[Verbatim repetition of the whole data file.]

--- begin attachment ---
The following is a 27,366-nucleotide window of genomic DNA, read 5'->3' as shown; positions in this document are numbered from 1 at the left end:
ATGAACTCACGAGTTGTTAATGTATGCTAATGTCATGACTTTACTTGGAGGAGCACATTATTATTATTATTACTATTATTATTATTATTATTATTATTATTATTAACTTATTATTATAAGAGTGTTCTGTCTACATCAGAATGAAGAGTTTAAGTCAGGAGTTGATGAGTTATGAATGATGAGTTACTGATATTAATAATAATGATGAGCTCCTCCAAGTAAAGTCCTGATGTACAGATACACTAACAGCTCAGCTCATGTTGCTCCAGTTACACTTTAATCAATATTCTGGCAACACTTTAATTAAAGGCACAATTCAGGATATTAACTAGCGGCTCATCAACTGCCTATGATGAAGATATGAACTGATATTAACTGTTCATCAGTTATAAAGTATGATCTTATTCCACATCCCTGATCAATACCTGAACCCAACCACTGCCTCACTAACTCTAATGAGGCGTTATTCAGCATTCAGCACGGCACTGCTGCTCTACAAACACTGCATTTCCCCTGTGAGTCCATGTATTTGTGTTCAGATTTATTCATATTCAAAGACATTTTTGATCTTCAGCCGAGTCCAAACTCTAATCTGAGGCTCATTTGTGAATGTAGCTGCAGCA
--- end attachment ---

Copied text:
The following is a 27,366-nucleotide window of genomic DNA, read 5'->3' as shown; positions in this document are numbered from 1 at the left end:
ATGAACTCACGAGTTGTTAATGTATGCTAATGTCATGACTTTACTTGGAGGAGCACATTATTATTATTATTACTATTATTATTATTATTATTATTATTATTATTAACTTATTATTATAAGAGTGTTCTGTCTACATCAGAATGAAGAGTTTAAGTCAGGAGTTGATGAGTTATGAATGATGAGTTACTGATATTAATAATAATGATGAGCTCCTCCAAGTAAAGTCCTGATGTACAGATACACTAACAGCTCAGCTCATGTTGCTCCAGTTACACTTTAATCAATATTCTGGCAACACTTTAATTAAAGGCACAATTCAGGATATTAACTAGCGGCTCATCAACTGCCTATGATGAAGATATGAACTGATATTAACTGTTCATCAGTTATAAAGTATGATCTTATTCCACATCCCTGATCAATACCTGAACCCAACCACTGCCTCACTAACTCTAATGAGGCGTTATTCAGCATTCAGCACGGCACTGCTGCTCTACAAACACTGCATTTCCCCTGTGAGTCCATGTATTTGTGTTCAGATTTATTCATATTCAAAGACATTTTTGATCTTCAGCCGAGTCCAAACTCTAATCTGAGGCTCATTTGTGAATGTAGCTGCAGCA